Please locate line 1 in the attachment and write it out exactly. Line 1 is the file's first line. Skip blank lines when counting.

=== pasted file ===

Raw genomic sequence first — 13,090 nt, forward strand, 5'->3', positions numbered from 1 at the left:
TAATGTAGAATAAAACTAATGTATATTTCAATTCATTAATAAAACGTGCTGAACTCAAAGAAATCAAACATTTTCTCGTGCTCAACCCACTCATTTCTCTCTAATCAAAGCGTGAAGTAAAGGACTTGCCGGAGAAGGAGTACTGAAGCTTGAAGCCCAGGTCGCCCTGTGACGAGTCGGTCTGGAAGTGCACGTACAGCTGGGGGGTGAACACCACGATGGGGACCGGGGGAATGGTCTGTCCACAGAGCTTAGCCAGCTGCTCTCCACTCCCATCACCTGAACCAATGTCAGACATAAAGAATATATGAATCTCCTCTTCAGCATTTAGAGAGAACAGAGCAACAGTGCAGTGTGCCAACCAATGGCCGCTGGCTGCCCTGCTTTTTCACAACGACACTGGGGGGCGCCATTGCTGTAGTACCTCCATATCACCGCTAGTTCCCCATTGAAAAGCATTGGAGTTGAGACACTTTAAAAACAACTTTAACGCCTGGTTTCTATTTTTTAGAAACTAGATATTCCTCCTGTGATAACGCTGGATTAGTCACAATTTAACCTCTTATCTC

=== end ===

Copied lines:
Raw genomic sequence first — 13,090 nt, forward strand, 5'->3', positions numbered from 1 at the left: